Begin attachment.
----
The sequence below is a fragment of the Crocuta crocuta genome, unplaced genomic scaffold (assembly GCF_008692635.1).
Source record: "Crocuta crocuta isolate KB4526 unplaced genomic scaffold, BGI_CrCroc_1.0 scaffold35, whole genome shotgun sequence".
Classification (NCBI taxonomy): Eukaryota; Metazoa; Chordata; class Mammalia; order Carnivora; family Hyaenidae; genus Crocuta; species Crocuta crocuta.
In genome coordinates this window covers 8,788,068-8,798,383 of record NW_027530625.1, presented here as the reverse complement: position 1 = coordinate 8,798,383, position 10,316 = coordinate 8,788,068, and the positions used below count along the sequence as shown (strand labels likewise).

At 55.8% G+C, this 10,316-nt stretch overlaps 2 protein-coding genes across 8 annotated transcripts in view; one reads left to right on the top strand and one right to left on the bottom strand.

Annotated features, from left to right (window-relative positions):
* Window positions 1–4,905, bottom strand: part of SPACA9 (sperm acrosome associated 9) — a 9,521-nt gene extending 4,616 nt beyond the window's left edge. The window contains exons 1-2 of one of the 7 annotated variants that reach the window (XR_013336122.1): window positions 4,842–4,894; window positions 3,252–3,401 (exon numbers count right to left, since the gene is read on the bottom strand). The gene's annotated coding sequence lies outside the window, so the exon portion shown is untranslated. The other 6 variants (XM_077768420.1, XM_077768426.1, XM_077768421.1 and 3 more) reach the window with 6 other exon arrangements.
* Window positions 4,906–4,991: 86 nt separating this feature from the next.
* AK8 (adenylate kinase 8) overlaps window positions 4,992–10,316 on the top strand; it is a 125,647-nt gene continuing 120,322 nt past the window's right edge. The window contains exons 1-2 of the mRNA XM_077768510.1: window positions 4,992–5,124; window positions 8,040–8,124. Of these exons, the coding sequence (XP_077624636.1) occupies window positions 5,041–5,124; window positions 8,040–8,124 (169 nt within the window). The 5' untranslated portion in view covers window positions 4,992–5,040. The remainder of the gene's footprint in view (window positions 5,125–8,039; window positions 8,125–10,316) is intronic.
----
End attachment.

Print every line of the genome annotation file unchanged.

The sequence below is a fragment of the Crocuta crocuta genome, unplaced genomic scaffold (assembly GCF_008692635.1).
Source record: "Crocuta crocuta isolate KB4526 unplaced genomic scaffold, BGI_CrCroc_1.0 scaffold35, whole genome shotgun sequence".
Classification (NCBI taxonomy): Eukaryota; Metazoa; Chordata; class Mammalia; order Carnivora; family Hyaenidae; genus Crocuta; species Crocuta crocuta.
In genome coordinates this window covers 8,788,068-8,798,383 of record NW_027530625.1, presented here as the reverse complement: position 1 = coordinate 8,798,383, position 10,316 = coordinate 8,788,068, and the positions used below count along the sequence as shown (strand labels likewise).

At 55.8% G+C, this 10,316-nt stretch overlaps 2 protein-coding genes across 8 annotated transcripts in view; one reads left to right on the top strand and one right to left on the bottom strand.

Annotated features, from left to right (window-relative positions):
* Window positions 1–4,905, bottom strand: part of SPACA9 (sperm acrosome associated 9) — a 9,521-nt gene extending 4,616 nt beyond the window's left edge. The window contains exons 1-2 of one of the 7 annotated variants that reach the window (XR_013336122.1): window positions 4,842–4,894; window positions 3,252–3,401 (exon numbers count right to left, since the gene is read on the bottom strand). The gene's annotated coding sequence lies outside the window, so the exon portion shown is untranslated. The other 6 variants (XM_077768420.1, XM_077768426.1, XM_077768421.1 and 3 more) reach the window with 6 other exon arrangements.
* Window positions 4,906–4,991: 86 nt separating this feature from the next.
* AK8 (adenylate kinase 8) overlaps window positions 4,992–10,316 on the top strand; it is a 125,647-nt gene continuing 120,322 nt past the window's right edge. The window contains exons 1-2 of the mRNA XM_077768510.1: window positions 4,992–5,124; window positions 8,040–8,124. Of these exons, the coding sequence (XP_077624636.1) occupies window positions 5,041–5,124; window positions 8,040–8,124 (169 nt within the window). The 5' untranslated portion in view covers window positions 4,992–5,040. The remainder of the gene's footprint in view (window positions 5,125–8,039; window positions 8,125–10,316) is intronic.